Trading Test cricket on Betfair (or on a betting exchange) can be very profitable just from trading price movements.
For example, if you have a £100.00 betting bank, it is fairly easy to win £3.00 to £5.00 a Test match as a bare minimum, and this is just by trading one to two tick price movements at a time.
Ok, so this method is a slow burner, in fact it can be a very slow burner depending on how cautious you wish to be, but if done correctly with plenty of patience and discipline it is a relatively risk free method of making money from betting on cricket.
To improve your chances of being successful using this method I believe it’s best if you work on a percentage ratio, as opposed to cash figures.
Working on a percentage basis is far better for reasons of discipline and is far better at preventing greed from taking over.
Using the £100.00 betting bank example I referred too above, it could work like this….. Instead of looking at it as £2.00 to £5.00 profit, look at it as 2% to 5% profit.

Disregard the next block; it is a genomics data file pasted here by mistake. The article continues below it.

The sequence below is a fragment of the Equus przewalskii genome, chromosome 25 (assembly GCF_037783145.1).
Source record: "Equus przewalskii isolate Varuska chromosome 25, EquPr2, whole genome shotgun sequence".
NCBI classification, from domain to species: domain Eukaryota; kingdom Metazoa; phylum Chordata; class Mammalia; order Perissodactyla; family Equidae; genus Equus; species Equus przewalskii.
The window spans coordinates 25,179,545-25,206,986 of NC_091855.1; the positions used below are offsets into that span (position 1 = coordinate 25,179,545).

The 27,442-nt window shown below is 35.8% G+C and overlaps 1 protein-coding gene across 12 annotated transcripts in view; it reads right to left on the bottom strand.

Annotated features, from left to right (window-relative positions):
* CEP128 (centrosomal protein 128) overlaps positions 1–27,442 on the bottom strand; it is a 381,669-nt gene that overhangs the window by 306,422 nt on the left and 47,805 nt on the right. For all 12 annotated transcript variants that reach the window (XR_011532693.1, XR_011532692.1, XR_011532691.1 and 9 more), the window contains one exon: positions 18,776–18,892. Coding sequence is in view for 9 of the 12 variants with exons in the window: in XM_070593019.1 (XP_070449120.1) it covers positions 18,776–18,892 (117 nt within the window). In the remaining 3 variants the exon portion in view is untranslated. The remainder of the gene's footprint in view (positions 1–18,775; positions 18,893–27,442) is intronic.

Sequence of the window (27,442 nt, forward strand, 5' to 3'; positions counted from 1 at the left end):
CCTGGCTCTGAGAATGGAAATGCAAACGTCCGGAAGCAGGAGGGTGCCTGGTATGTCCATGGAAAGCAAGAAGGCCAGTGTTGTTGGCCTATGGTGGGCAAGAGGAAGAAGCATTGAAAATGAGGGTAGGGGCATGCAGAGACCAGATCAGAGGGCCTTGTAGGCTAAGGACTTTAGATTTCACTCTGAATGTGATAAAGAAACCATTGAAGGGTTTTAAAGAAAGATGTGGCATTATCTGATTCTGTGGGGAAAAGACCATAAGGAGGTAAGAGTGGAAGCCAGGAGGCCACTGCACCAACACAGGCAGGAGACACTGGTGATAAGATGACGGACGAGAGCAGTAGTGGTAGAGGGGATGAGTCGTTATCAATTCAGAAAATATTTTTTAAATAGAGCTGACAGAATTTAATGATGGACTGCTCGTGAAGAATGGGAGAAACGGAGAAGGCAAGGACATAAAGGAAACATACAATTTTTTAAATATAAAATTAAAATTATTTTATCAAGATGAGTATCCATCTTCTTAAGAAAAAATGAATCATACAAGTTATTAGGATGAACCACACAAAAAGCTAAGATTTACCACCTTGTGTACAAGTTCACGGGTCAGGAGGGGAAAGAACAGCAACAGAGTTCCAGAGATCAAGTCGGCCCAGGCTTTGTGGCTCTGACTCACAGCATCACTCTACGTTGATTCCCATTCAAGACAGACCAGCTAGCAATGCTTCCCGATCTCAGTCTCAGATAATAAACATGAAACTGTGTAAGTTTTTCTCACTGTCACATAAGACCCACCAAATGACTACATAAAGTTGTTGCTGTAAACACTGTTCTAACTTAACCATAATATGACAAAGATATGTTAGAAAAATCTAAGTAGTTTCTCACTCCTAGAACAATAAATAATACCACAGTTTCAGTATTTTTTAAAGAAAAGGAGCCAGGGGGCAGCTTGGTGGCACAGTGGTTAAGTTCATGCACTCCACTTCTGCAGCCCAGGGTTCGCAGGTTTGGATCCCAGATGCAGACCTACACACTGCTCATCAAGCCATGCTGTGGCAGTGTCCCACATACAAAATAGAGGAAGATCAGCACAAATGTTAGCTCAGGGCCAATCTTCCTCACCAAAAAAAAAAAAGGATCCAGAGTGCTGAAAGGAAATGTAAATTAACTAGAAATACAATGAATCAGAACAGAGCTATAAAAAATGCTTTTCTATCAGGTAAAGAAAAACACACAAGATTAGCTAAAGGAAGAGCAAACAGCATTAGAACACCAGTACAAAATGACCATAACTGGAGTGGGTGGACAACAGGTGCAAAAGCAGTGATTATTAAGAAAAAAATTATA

Who is going to be satisfied with winning £2.00 to £5.00 on a Test match? Not many people. That’s why working on percentages is far more practical when using this method.
Look at the long term objective. 2% to 5% of £1000.00 is a good bit more money, while 2% to 5% of £10,000.00 is a lot of money.
If you feel confident enough, you can start with £100.00 or maybe £500.00. If not, or if you merely want to experiment and see if you have the required discipline (which I have struggled with) then start with £10.00 or £20.00, and just see how you get on.
As I mentioned at the start of this blog post, you can win 2% to 5% a match just trading one tick price movements, this method can be used trading price movements before a ball is even bowled (they do happen, believe me!).
Whether it be pre match, or during a match, I would put a few quid in a betting exchange account (I use Betfair) and just have a play about with it and see how you get on.
Personally, I prefer using this cricket trading method for Test match betting. Why? Because Test cricket is more slow and serene, meaning large price swings are far less frequent, especially in the early stages of a Test match. Whereas the shorter forms of the game are more volatile and far more susceptible to big price swings.
So if you want to take it more slowly, or are new to this cricket trading method, I would recommend starting out on Test cricket.